Genetic research solves 30-year leukemia mystery

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Researchers at the University of California, San Francisco and St. Jude Children ’s Research Hospital in Tennessee have solved medical mysteries decades ago, and they have discovered a pair of genetic mutations that may cause familial blood diseases and even leukemia. This study is based on DNA analysis of 16 siblings in 5 families, pointing out that some children with inherited mutations will recover on their own, and also found some other genetic markers that help doctors avoid invasive and dangerous bone marrow transplants.

The problems surrounding this disease can be traced back more than 30 years ago, when the oncologist Kevin Shannon, MD, of the University of California, San Francisco, and colleagues met several families, many of whom may have low blood cell counts (abnormal myelodysplastic syndrome) Sign or MDS) and an acute myeloid leukemia (AML), a severe and fatal blood cancer. These patients have one instead of the usual two copies of chromosome 7, which is called single chromosome 7.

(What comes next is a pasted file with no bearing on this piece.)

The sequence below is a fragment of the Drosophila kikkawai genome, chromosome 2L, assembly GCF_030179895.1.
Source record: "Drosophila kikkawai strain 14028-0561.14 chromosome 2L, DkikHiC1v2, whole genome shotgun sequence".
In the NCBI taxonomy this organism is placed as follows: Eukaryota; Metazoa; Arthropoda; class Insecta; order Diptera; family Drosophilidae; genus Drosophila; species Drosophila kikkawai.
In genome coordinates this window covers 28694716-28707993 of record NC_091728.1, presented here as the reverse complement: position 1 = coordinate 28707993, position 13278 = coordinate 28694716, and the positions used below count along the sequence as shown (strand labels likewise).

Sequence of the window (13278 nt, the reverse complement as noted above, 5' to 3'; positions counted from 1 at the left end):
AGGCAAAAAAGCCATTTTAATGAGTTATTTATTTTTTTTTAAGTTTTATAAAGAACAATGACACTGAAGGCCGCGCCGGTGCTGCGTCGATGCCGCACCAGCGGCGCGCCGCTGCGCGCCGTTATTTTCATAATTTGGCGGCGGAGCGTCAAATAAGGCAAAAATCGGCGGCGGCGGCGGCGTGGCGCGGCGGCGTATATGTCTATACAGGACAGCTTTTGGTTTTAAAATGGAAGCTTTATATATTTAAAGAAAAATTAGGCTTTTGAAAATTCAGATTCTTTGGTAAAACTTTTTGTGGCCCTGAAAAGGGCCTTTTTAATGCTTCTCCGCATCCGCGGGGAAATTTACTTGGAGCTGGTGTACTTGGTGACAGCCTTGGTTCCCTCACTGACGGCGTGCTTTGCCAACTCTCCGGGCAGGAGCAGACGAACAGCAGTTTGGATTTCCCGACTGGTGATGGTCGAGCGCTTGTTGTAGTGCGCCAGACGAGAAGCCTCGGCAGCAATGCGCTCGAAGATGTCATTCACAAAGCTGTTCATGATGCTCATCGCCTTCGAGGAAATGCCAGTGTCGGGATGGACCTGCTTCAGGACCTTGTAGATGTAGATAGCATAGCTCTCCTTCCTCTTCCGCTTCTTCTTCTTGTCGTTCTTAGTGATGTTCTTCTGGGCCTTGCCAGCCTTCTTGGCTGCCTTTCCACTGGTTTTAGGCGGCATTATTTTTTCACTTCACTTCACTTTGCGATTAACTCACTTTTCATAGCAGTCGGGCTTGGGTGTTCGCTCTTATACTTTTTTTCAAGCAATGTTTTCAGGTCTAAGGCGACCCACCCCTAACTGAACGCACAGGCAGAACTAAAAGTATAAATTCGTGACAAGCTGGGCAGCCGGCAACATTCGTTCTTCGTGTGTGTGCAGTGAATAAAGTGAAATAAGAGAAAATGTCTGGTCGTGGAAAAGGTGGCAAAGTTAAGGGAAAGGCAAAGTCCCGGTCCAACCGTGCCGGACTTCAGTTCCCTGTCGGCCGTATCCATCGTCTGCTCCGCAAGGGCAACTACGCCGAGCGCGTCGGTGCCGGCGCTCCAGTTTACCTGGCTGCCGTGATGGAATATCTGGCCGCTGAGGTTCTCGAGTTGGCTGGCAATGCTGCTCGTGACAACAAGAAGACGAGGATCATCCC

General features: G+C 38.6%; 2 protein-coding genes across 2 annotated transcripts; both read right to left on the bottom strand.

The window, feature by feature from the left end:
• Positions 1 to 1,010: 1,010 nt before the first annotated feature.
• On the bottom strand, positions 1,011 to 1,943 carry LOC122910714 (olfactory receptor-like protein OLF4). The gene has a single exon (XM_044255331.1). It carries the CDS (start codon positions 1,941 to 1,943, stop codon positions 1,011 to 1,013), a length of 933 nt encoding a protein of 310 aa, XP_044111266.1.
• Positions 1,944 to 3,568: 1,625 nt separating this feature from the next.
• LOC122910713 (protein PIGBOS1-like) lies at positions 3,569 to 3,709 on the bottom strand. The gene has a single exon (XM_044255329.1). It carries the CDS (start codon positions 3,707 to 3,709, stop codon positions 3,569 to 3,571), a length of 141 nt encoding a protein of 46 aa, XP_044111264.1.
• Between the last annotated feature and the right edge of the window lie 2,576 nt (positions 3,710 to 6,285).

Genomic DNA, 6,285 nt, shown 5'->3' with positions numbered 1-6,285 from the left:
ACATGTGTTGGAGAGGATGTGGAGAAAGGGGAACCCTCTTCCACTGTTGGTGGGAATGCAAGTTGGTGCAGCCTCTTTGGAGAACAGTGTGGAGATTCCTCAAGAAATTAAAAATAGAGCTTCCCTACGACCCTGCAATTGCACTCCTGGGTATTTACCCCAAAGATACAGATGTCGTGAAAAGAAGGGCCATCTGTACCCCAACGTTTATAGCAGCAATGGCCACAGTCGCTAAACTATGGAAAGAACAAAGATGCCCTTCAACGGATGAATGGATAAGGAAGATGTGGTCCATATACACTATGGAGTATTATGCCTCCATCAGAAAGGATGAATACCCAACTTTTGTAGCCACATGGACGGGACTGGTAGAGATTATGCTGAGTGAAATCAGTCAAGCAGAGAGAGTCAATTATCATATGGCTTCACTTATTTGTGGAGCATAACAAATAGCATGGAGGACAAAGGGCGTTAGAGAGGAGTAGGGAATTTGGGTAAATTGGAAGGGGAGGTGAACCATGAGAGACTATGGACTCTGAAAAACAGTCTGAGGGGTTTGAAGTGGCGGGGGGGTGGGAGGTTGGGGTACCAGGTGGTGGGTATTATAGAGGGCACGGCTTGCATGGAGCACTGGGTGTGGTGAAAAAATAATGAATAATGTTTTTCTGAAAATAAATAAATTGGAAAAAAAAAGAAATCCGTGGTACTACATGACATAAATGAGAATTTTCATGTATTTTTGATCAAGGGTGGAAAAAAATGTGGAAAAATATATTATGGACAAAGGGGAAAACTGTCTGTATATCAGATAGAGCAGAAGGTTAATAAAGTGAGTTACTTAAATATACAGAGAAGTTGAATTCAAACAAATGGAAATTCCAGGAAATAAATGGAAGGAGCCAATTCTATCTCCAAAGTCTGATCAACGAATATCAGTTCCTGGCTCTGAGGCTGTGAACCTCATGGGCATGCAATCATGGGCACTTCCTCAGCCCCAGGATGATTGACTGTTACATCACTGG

The data shows that mutations in the genes SAMD9 and SAMD9L located on chromosome 7 are closely related to single chromosome 7 syndrome, but many healthy siblings and patients’ parents also carry these mutations without any symptoms. Researchers have shown that patients who do have symptoms of MDS and AML also have a specific secondary gene mutation, which can drive a more serious disease, and patients without these additional mutations often never experience any symptoms and may develop blood. The count is low but most can recover on their own without treatment.

Genetic changes on chromosome 7 are very frequent in patients with AML and MDS, and malignant tumors of single chromosome 7 are associated with poor prognosis and do not respond well to existing therapies. With more than 860 genes on chromosome 7, it will be interesting to understand the role of SAMD9 and SAMD99L in non-familial MDS and AML and how they interact with other genes on chromosome 7.

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